COVID-19 has landed.
Disclaimer: I am not a doctor nor expert on the Novel Coronavirus (Covid-19) but rather a concerned husband, father and small business owner who loves his country and its people.
Firstly, I’d like to express my sincere sympathies to those experiencing personal loss during this tragedy, containment of the Coronavirus should be our absolute top priority.
Like many of you reading this, my conversations, social media feed, emails SMS’s and WhatsApp’s are being dominated by the Coronavirus, and so for the most part so they should be.
This has become an emotional issue as well as a pandemic. We need to be responsible in our actions and do our best to be rational, act only on the facts and not contribute to rumours or fake news.
I decided to collect my thoughts in terms of;
- Coronavirus in the context of South Africa
- Appropriate responses for event planners
- What we should be doing
- Helpful resources
- Positive opportunity
(If you are not in events you can just click on the above links to navigate to that section.)
1. What this means to us in the context of South Africa
Coronavirus will disproportionately affect African countries due to our mostly underdeveloped healthcare systems, lack of infrastructure and border controls.
South Africa has a significant population that live with already compromised immune systems, many of which are jobless, surviving on grants and/or low wage paying jobs. These are who I fear are most at risk, those that may not have access to suitable medical treatment and limited or no financial resources.
We need to be mindful of the current and evolving crisis. These are our most vulnerable, I feel it’s our responsibility to do our best to prevent the virus from reaching them.
I’ve published a list of helpful resources at the end of the article, feel free to share them.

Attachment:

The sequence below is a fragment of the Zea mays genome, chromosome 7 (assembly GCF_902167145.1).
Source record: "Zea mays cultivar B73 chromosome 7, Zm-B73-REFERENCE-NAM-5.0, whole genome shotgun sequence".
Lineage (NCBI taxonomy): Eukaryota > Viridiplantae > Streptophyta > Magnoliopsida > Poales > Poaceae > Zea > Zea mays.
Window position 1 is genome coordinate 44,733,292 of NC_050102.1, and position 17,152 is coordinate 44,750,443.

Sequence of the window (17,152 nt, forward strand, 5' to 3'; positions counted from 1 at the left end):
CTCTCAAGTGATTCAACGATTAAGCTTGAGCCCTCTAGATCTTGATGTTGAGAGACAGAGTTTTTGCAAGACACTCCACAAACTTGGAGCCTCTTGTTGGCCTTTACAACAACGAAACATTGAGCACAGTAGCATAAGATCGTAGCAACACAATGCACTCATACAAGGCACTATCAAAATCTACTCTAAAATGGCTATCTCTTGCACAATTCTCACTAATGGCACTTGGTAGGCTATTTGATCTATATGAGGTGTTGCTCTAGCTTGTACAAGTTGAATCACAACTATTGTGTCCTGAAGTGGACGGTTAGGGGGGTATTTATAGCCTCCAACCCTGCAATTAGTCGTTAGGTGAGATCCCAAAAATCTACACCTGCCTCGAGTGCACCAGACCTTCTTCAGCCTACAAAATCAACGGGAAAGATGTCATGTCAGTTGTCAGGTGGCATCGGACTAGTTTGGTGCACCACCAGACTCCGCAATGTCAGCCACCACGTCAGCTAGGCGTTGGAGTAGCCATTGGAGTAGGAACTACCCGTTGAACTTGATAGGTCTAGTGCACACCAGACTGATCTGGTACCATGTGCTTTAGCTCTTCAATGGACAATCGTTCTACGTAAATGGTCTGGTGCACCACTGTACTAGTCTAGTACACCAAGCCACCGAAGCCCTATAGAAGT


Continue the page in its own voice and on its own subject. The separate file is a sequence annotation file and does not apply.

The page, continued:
I also have a fear of the mostly unavoidable economic impact this will have on us; I really hope this will not become a ‘survival of the richest’.
I’m not an economist but before the spread of the Coronavirus, expectations for South Africa’s GDP growth in 2020 were already low, between 0.9% and 0.3%, that’s dismal compared to most countries in the developing world.
What does this mean for us, specifically in the events industry?
2. Appropriate responses for event planners.
Event planners and organisers are no strangers to last-minute changes and crises, however these are normally issues such poor Wi-Fi, program changes, travel delays etc. I’m not sure many of us have faced a catastrophic event like the Coronavirus before.
In response to the Coronavirus threat, many companies are implementing strict health policies to minimize the risk at events. There are really only 4 response options:
a. Proceed with Caution
b. Postpone Event
c. Transforming to a Digital Event
d. Out-right Cancel
Considering how many resources go into planning an event, cancellation is never ideal, and with the proper strategies in place, it shouldn’t be needed. I’d implore our event owners not to cancel, this will be detrimental on so many levels to so many individuals and companies. Here are my thoughts on the above options.
a. Proceed with Caution
Nothing rivals an in-person meeting, especially if you are meeting for the first time and establishing or growing personal relationships, as long as it is safe to do so! (note the current restriction South Africa to a maximum of 100 persons at an event) I recommend following:
1. Have a readiness/ preparedness plan
The best place to create and maintain a preparedness plan is on a webpage of your event website and communicate this with your participants and event stakeholders.
Some suggested best practices when creating a readiness plan:
- Coordinate with local health experts and officials.
- Stay up to date with local emergency laws and requirements, in the case of South Africa no meeting of over 100 persons may take place in person (President Cyril Ramaphosa nation address 15 March 2020).
- Keep in contact with your appointed venues and any changing restrictions they may impose